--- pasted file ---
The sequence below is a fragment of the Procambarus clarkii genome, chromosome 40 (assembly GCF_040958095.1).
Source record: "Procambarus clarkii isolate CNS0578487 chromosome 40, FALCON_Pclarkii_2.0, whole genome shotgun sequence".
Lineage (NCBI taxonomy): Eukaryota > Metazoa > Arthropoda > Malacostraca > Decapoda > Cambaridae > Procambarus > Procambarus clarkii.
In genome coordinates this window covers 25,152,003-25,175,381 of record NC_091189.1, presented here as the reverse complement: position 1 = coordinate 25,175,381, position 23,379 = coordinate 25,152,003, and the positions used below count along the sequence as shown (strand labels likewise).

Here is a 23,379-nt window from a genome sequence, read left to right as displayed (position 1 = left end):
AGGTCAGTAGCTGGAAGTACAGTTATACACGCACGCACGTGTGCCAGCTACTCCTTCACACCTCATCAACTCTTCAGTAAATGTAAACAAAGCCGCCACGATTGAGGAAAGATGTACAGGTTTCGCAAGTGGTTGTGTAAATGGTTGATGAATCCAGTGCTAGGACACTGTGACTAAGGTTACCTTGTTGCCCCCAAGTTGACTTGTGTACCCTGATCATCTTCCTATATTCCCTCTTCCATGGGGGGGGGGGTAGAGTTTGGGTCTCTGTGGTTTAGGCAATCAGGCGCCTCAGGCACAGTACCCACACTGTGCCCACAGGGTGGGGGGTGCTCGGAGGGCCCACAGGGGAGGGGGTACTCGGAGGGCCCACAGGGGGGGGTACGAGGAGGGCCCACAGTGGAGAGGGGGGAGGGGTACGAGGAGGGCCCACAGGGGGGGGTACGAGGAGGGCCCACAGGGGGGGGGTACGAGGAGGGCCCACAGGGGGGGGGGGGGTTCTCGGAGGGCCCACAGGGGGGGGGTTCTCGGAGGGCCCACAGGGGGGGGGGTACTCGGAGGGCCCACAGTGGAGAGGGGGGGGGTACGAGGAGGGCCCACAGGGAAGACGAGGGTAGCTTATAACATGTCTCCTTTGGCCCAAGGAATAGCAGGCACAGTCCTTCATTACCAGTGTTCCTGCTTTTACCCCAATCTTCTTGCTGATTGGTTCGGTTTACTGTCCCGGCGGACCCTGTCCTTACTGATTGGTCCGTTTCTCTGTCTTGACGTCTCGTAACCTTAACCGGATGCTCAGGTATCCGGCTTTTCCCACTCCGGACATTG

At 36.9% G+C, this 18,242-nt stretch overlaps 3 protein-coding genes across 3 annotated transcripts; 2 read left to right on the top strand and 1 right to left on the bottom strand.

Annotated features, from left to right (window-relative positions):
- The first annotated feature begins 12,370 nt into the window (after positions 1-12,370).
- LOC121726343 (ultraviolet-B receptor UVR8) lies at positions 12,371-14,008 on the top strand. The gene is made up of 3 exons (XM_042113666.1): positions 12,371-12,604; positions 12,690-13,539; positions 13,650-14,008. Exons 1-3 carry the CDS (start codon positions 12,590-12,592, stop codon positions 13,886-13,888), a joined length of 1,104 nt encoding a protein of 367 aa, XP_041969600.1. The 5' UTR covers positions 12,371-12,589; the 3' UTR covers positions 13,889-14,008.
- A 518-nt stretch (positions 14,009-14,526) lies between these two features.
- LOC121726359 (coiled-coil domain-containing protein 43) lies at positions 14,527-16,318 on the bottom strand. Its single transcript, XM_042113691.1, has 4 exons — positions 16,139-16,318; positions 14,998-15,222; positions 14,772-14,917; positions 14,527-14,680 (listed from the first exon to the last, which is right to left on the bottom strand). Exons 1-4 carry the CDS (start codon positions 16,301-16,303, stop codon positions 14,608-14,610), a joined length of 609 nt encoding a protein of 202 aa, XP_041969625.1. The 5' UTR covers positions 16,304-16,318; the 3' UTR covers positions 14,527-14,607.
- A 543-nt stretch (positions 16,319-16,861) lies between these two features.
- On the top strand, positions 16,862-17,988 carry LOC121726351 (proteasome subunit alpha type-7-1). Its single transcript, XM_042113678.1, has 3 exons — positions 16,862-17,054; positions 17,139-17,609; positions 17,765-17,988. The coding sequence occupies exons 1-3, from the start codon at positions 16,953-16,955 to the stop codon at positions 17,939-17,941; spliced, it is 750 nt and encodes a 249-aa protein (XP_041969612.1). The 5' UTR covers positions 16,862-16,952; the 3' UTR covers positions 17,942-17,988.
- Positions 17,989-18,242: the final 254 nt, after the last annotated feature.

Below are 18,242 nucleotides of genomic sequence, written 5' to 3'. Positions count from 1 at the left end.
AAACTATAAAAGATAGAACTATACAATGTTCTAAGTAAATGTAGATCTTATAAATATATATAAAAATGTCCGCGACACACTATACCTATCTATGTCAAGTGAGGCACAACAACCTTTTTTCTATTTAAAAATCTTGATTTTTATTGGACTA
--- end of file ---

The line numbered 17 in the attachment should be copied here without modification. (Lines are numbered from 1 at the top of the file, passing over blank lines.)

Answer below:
AAACTATAAAAGATAGAACTATACAATGTTCTAAGTAAATGTAGATCTTATAAATATATATAAAAATGTCCGCGACACACTATACCTATCTATGTCAAGTGAGGCACAACAACCTTTTTTCTATTTAAAAATCTTGATTTTTATTGGACTA